Can you guess how many people wouldn’t return to your website if they had a bad experience? Research says 8 in 10 people. User experience is a pivotal factor that aids not only in more traffic but also a better engagement rate. It’s no longer a surprise then that people have come to expect things such as fast loading websites, easy navigation when it comes to tools and a touch of innovativeness in design.
One thing that every brand should achieve when it comes to designing in today’s world is the ability to create meaningful user experiences. At Brucira, we understand the difference this can make and we are here to share with you our 3 step model that we personally use. Let’s look at it.
Define your audience and the outcome they seek
The first step revolves around asking yourself two important questions: “Who are you? What do you do?” Get into the bottom of what your product/service’s purpose is. For example, one centric principle around which Apple’s products are made is simplicity. Why? Because they know their audience seeks that outcome.
You can see that same principle being applied on their website as well. There isn’t too much clutter and everything is well categorized. It’s important to always learn about those you are designing for, before the process starts, while you are designing and in an ongoing way as the experience is being delivered. Why? Because when you know your audience, the outcome they’re seeking, you’re in a much better place to create user experiences that give value and are meaningful to them.
One way to do this is by having an open interaction with them. Approaching your users with humbleness and curiosity and creating many aspects and contexts of the design where you listen to what is meaningful to them.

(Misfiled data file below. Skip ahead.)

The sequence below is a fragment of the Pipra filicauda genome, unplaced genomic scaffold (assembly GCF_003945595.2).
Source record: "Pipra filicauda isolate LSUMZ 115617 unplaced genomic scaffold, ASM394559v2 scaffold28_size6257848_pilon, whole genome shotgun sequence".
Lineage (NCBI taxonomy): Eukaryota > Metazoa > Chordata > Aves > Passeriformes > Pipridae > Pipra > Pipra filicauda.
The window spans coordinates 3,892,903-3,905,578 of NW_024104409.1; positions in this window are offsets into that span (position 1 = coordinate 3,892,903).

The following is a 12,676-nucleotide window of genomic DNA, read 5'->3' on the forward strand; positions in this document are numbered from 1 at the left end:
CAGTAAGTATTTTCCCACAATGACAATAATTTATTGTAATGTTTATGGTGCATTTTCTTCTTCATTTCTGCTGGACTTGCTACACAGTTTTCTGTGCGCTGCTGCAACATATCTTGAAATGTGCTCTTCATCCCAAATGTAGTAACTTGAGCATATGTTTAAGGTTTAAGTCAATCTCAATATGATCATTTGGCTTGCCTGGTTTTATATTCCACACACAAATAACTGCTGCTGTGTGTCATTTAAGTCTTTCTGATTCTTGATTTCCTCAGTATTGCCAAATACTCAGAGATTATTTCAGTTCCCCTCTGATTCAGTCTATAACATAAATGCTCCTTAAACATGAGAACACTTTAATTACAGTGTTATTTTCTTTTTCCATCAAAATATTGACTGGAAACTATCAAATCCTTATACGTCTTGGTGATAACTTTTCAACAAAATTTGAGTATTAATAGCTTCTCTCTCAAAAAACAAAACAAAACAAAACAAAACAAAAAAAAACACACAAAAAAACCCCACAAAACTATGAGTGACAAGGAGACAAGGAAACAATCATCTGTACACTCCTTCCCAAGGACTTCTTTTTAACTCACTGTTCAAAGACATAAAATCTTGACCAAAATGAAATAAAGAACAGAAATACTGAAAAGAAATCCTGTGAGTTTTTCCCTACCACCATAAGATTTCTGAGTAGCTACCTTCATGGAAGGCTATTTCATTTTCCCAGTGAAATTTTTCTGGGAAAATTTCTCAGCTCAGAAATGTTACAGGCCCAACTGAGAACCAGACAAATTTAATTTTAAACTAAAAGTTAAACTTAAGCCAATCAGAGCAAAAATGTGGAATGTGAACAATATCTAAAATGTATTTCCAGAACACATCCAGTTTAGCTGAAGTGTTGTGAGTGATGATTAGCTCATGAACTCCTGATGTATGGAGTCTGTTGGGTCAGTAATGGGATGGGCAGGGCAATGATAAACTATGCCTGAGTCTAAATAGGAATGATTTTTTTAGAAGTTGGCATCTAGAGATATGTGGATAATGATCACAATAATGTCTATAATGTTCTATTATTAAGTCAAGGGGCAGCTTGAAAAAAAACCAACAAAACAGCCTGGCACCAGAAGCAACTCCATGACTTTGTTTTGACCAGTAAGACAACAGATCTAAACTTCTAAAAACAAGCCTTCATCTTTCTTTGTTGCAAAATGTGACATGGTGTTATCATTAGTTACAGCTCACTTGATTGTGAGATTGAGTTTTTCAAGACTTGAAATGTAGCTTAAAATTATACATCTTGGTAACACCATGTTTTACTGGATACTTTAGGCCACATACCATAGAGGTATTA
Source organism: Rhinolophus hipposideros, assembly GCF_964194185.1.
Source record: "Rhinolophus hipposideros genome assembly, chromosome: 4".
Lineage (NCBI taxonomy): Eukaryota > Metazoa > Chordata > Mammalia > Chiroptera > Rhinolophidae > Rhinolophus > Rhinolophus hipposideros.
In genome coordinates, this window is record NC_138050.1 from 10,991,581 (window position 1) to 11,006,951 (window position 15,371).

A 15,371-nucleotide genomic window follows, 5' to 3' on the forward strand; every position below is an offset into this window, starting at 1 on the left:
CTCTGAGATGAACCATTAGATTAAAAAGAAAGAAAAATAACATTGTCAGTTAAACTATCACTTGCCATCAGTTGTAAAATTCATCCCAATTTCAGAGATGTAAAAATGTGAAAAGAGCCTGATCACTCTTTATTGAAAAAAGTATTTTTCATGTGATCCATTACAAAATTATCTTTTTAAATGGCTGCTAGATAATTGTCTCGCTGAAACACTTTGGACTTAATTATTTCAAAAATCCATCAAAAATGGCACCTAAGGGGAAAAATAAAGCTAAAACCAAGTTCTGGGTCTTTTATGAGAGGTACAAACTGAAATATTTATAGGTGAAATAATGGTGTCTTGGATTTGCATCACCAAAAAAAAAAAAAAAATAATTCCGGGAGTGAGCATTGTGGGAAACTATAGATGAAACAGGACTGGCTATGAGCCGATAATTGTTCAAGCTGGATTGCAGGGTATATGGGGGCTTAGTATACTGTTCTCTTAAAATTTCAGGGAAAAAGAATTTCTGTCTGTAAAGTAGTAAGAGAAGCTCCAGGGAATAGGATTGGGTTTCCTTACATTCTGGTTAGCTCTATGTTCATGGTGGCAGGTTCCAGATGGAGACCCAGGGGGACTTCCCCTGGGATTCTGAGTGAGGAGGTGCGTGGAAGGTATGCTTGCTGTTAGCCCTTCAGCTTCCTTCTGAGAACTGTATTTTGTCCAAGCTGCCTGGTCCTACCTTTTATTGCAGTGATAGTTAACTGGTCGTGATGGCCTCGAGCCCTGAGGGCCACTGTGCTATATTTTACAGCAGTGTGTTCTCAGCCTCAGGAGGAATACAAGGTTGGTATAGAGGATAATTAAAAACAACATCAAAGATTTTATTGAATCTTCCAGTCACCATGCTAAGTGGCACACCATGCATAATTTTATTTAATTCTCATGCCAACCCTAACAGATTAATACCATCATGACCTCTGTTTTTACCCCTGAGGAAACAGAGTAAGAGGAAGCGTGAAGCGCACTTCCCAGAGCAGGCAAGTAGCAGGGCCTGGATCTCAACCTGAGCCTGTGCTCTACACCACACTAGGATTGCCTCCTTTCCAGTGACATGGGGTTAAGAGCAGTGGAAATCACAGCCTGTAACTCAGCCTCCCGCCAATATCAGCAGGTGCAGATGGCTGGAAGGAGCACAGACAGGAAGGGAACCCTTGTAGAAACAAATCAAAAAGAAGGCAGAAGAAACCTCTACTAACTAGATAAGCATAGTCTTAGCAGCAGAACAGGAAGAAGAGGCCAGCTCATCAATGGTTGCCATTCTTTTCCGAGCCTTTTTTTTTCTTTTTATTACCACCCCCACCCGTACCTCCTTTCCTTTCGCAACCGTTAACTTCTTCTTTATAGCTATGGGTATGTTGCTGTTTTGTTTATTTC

When you find out that your users value simplicity or the ability to navigate faster or that they value some features over the other, your team is in a much better place to make consistent decisions that drive meaning. The result is an experience differentiator that acts organically to attract users and customers.
Imbibe emotions and storytelling
What is the first thing you can think of while looking at this animation? A person’s to-do list? Or a tool that helps increase productivity? Or a tool that can help prioritize tasks and add time periods to each task? When we were in the process of creating Brutask, a simple to-do list that was initially meant for just our team, we yet again understood the importance of imbibing emotions and storytelling into the overall user experience.
You should think of your experience as, “How do I want to make the user feel in each stage of the experience?” The animation for Brutask signifies accomplishment and feeling productive which are two emotions we wanted to signify.
Simon Sinek, in his Ted talk, shows a great way to imbibe storytelling into your user experience. He says that most people communicate from the outside (What > How > Why) For example: Hey, I sell a service. It is amazing. Would you like to subscribe? Instead he recommends to reverse the order (Why > How > What) For example: I believe that when people are motivated, they are happy too. That’s why I made this service after years of research on motivation. Want to subscribe to it?
The reason behind your why should be highlighted first while designing the user experience. The reason why you created this product or service, the reason why people will care or follow you or buy your product and most importantly, be loyal. That makes all the difference, doesn’t it?
Craft a compelling design
Now that you have come up with the outcomes and what you want your user to feel at every stage of the experience, write that down. Craft a design accordingly. For example, let’s suppose one of such outcomes is ease of use. You want the user to feel quick and decisive. The design of your experience should thus portray these emotions. You can have quick access to basic features on the home page, a website that has clear categories, etc.
Once you are done with the designing, make sure to test it on the users. Do they feel the same emotions? Are the outcomes being met? Is the experience translating into a value and meaning for them? If not, make changes to your design accordingly.
If you’d like to see how crafting a meaningful user experience can improve your product, please reach out to us at email@example.com
You can also check out our blog for more useful articles on design, UI, UX and development: https://blog.brucira.com/